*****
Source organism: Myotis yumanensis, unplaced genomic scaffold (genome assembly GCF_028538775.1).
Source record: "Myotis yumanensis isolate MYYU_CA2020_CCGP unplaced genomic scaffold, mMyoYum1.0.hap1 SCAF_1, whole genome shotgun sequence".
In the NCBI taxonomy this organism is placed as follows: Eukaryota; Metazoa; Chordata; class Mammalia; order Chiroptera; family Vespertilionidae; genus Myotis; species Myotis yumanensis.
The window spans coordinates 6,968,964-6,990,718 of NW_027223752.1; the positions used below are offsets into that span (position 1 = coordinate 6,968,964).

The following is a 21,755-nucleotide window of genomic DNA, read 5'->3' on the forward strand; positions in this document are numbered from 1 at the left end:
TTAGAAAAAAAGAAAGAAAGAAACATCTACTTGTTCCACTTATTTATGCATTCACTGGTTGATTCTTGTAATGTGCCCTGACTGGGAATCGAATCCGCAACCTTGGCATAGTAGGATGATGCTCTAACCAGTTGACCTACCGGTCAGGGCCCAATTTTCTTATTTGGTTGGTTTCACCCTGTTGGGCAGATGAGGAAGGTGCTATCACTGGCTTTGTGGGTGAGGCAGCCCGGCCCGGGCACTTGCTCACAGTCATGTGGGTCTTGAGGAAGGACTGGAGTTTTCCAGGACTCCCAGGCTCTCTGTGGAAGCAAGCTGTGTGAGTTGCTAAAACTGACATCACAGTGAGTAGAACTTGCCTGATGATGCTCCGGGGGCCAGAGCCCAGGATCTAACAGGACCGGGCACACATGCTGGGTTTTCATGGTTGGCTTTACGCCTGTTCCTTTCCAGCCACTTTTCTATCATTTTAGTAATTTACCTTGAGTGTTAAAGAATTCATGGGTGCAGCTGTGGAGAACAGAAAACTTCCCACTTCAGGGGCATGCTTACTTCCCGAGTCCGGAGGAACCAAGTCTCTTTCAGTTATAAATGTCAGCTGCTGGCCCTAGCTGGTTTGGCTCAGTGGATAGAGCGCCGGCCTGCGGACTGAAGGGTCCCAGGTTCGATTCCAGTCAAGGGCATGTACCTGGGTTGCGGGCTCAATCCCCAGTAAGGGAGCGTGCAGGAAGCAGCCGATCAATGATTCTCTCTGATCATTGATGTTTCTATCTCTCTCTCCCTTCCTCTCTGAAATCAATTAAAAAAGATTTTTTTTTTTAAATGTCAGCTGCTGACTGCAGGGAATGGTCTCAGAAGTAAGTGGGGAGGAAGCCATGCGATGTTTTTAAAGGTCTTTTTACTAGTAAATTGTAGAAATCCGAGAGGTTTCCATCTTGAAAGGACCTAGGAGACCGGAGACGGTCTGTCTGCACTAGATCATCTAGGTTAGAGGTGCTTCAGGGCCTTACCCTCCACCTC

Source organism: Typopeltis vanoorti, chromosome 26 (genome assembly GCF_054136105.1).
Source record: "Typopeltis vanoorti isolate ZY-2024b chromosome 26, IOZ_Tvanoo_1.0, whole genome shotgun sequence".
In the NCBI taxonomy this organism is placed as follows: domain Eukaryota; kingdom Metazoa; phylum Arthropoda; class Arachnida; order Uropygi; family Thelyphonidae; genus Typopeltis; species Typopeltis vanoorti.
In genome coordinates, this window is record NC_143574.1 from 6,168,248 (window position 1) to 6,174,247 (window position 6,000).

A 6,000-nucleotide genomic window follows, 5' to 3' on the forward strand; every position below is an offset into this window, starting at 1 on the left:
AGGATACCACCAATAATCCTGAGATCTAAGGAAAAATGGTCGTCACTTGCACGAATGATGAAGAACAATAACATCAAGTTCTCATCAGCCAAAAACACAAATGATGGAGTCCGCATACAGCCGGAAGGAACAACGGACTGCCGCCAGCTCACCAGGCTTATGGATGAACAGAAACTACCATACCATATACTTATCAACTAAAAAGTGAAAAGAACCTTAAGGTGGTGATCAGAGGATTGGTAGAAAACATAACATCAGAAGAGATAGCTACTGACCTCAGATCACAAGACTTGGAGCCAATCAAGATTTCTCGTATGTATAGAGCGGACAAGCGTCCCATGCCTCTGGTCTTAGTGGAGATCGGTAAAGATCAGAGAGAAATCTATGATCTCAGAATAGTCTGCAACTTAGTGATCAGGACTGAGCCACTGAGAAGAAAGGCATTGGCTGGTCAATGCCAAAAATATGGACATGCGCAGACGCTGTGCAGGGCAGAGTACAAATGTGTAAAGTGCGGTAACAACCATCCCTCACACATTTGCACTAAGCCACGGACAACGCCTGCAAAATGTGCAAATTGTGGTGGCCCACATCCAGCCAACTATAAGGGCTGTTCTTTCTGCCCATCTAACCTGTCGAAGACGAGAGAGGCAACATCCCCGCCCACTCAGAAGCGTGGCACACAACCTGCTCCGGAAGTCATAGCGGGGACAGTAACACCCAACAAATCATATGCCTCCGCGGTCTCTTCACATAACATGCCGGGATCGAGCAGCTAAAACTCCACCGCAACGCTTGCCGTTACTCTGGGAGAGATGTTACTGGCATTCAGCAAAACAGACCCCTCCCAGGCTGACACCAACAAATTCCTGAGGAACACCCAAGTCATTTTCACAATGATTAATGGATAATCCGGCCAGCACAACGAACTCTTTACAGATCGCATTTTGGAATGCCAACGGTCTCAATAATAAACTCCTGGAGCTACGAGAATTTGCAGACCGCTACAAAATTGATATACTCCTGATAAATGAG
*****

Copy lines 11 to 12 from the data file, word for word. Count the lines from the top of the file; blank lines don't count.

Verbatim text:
A 6,000-nucleotide genomic window follows, 5' to 3' on the forward strand; every position below is an offset into this window, starting at 1 on the left:
AGGATACCACCAATAATCCTGAGATCTAAGGAAAAATGGTCGTCACTTGCACGAATGATGAAGAACAATAACATCAAGTTCTCATCAGCCAAAAACACAAATGATGGAGTCCGCATACAGCCGGAAGGAACAACGGACTGCCGCCAGCTCACCAGGCTTATGGATGAACAGAAACTACCATACCATATACTTATCAACTAAAAAGTGAAAAGAACCTTAAGGTGGTGATCAGAGGATTGGTAGAAAACATAACATCAGAAGAGATAGCTACTGACCTCAGATCACAAGACTTGGAGCCAATCAAGATTTCTCGTATGTATAGAGCGGACAAGCGTCCCATGCCTCTGGTCTTAGTGGAGATCGGTAAAGATCAGAGAGAAATCTATGATCTCAGAATAGTCTGCAACTTAGTGATCAGGACTGAGCCACTGAGAAGAAAGGCATTGGCTGGTCAATGCCAAAAATATGGACATGCGCAGACGCTGTGCAGGGCAGAGTACAAATGTGTAAAGTGCGGTAACAACCATCCCTCACACATTTGCACTAAGCCACGGACAACGCCTGCAAAATGTGCAAATTGTGGTGGCCCACATCCAGCCAACTATAAGGGCTGTTCTTTCTGCCCATCTAACCTGTCGAAGACGAGAGAGGCAACATCCCCGCCCACTCAGAAGCGTGGCACACAACCTGCTCCGGAAGTCATAGCGGGGACAGTAACACCCAACAAATCATATGCCTCCGCGGTCTCTTCACATAACATGCCGGGATCGAGCAGCTAAAACTCCACCGCAACGCTTGCCGTTACTCTGGGAGAGATGTTACTGGCATTCAGCAAAACAGACCCCTCCCAGGCTGACACCAACAAATTCCTGAGGAACACCCAAGTCATTTTCACAATGATTAATGGATAATCCGGCCAGCACAACGAACTCTTTACAGATCGCATTTTGGAATGCCAACGGTCTCAATAATAAACTCCTGGAGCTACGAGAATTTGCAGACCGCTACAAAATTGATATACTCCTGATAAATGAG